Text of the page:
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An Interview with Susan Werner (Part Two)

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[ Continued from Part One. ]

I wanted to talk to you about the style of music you've been doing and how it's shifted over time. It seems to be, at this point, fluctuating back and forth between straight up folk to more jazz and vocal based. Do you see yourself as sort of an ambassador bringing together fans of both to appreciate the music in general?

I think that a good song makes its own argument. It doesn't matter if it's a great American songbook type song, or if it's a folk ballad, or a tweak on a traditional sounding tune like a Ralph Stanley a cappella tune. It doesn't matter what the materials are as long as the concept holds up. As long as the thing is well executed and is a self-contained world, it will work for three minutes and thirty seconds. It doesn't matter what the musical materials are.

I think it's more about writing good songs in what ever medium you choose. I do think that until this last project (the great American type songbook project), until I took on a project where I wrote everything of a certain style, I think that I experimented a lot. It's almost like painters who paint all kinds of things in their school years and then they stumble on this thing that becomes part of their signature. I feel like now I'm getting to where I can do a themed project; from start to finish it's going to be made of these materials, this concept, and this argument. Now I feel like these are coming together in groups of ten or twelve.

I'm happy about that because I think that it allows you to dig in deeper into any particular subject matter and any style of music. You become a complete student of it. It's almost like language immersion camp. I'm listening now to bluegrass and spirituals and church music. That's all I’m listening to. I'll listen to that until the project is done, and then I'll start to listen to something else. Serial monogamy, maybe. Any project is like falling in love. When you're in love with a style, when you're in love with what this does to you, how you feel when you listen to it, what it makes you think about… it's an obsession. It's gonna last about two or three years.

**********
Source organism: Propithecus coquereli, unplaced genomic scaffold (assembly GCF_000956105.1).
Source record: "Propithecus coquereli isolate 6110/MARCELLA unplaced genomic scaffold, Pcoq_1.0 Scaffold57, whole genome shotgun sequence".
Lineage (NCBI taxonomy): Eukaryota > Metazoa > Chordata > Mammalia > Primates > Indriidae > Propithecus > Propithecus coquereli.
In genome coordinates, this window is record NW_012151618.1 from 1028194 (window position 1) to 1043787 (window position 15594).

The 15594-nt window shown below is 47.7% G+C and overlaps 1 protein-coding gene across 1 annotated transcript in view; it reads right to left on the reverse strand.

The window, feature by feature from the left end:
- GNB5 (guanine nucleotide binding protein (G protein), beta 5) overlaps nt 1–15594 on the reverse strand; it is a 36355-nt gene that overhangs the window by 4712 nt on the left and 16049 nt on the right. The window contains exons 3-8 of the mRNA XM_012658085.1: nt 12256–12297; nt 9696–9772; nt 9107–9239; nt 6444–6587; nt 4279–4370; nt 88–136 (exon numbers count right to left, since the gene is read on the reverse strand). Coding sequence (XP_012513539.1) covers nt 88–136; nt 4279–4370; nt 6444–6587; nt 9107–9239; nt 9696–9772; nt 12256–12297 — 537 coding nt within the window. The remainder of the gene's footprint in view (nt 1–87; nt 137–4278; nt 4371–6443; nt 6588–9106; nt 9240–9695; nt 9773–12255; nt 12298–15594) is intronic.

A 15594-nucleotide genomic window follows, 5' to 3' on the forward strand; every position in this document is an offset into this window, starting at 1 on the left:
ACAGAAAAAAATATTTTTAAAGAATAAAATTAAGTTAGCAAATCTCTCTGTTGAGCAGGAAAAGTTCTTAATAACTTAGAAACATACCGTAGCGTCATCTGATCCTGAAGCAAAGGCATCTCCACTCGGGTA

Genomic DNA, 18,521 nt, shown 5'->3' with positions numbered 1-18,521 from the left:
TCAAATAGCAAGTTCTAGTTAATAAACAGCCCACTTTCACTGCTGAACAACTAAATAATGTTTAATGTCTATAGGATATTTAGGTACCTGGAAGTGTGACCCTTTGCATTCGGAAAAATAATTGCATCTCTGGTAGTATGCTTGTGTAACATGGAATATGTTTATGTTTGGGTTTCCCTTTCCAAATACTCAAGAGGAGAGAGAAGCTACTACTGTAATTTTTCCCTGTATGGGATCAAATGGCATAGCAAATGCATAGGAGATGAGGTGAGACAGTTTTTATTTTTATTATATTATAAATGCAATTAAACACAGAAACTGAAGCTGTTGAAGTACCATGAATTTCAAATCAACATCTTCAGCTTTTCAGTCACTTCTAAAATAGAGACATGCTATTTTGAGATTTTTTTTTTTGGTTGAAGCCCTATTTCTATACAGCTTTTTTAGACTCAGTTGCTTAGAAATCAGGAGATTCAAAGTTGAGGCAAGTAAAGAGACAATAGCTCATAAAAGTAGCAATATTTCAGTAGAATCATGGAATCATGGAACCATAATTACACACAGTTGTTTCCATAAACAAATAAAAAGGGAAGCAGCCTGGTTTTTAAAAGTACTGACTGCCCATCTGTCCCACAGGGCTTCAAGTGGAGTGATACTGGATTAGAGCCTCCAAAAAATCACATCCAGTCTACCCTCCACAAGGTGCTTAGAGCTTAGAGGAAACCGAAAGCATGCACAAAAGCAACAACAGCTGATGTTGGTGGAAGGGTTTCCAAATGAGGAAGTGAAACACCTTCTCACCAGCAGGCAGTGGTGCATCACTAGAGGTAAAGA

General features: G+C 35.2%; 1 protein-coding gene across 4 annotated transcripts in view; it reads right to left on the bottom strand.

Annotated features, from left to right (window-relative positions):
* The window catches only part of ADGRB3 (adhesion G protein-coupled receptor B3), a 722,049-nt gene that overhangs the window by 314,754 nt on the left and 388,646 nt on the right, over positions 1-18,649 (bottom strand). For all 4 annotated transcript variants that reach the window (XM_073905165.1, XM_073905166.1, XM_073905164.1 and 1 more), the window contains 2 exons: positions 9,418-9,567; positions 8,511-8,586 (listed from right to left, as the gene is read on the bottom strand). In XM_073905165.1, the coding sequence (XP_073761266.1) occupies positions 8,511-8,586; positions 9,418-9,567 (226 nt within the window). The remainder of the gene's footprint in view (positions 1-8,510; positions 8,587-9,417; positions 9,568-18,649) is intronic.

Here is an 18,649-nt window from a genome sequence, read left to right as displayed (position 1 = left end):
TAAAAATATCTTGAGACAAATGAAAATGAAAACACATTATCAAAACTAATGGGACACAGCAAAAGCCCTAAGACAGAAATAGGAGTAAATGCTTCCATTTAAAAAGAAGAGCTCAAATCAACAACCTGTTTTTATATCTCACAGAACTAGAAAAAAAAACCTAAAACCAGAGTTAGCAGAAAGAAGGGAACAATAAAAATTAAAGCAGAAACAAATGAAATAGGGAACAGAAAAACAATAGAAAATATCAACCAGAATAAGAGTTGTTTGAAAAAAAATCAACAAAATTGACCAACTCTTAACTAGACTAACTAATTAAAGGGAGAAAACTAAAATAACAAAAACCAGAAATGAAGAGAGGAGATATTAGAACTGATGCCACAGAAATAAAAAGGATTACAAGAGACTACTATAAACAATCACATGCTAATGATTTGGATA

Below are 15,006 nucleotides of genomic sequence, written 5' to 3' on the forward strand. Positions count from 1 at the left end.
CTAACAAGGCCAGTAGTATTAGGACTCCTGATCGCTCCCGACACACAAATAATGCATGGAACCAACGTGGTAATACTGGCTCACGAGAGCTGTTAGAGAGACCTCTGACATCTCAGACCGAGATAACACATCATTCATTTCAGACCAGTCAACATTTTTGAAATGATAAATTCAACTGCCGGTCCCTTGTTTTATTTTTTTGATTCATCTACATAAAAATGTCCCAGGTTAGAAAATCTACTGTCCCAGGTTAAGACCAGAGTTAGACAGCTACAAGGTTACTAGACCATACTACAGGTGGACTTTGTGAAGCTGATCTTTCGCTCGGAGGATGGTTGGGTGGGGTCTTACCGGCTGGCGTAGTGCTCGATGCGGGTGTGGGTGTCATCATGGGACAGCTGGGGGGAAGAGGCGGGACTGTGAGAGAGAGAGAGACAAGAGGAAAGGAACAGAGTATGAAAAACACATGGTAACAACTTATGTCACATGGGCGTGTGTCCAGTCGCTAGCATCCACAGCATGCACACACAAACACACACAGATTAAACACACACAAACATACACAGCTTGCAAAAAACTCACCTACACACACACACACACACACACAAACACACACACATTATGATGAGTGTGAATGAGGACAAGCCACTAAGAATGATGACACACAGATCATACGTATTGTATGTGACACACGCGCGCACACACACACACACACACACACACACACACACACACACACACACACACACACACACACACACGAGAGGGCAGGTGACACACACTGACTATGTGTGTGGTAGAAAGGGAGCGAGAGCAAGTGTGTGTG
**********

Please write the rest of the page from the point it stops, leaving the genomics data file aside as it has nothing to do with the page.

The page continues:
So, you can have a very stable personal life. You can kind of whore around, musically. Creatively, you can be a bit of a tramp.

It's one of the things that I really enjoy about musicians who are able to do that. Where they take little bits of here and there and combine it all into something that you wouldn't have expected and a really well blended influence of styles. It makes it more interesting, rather than just putting out the same album every year.

I believe in it. I think you have to do something you can't do, like learn a new instrument. I'm learning trumpet now, and I’m terrible at it. Just awful. I pity anyone who has to overhear me doing my scales. It's awful. Now I'm taking tap lessons. I'm really terrible, but you have to be willing to dispense with the thing that you mastered to get somewhere new. My favorite quote is from Miles Davis who when asked, "Why don't you just do those ballads again?" He said, "Well, 'cause I already did that, man." [laughter] Once you figure it out, you know?

Where's the challenge?

Where's the challenge? I mean, are you making paintings to hang over people's sofas? Then you just do the same things over and over. Then you get a brand. Are you willing to put your brand at risk? That's what makes it interesting for me. Anywhere the word brand shows up it gets almost creepy.

Once you start to take steps to guarantee your position in the marketplace, I think it limits what you can choose from in making the next thing. Then again, if I wanted more commercial success, maybe I could think about a few of those things. Now I have a very nice touring career all around the country and I enjoy it. There are people who have made different choices and they're more of a presence on radio and television. You have to weight out what's important to you, what's the most rewarding for you.

For me as a creative person, there's nothing quite like coming up with it in the office. The big "a-ha!" moment. The big "oh my God that song is gonna work!" Going back to "My Strange Nation," I remember exactly where I was when that concept came to me. I was walking across the Columbus Avenue bridge on my way home. It was a sunny day in January, and I remember singing, "My strange nation…" That was it. There it was. It was both patriotic and musical. It had everything in it. That was the "a-ha" moment. This is going to write itself because it has everything in it, like the DNA.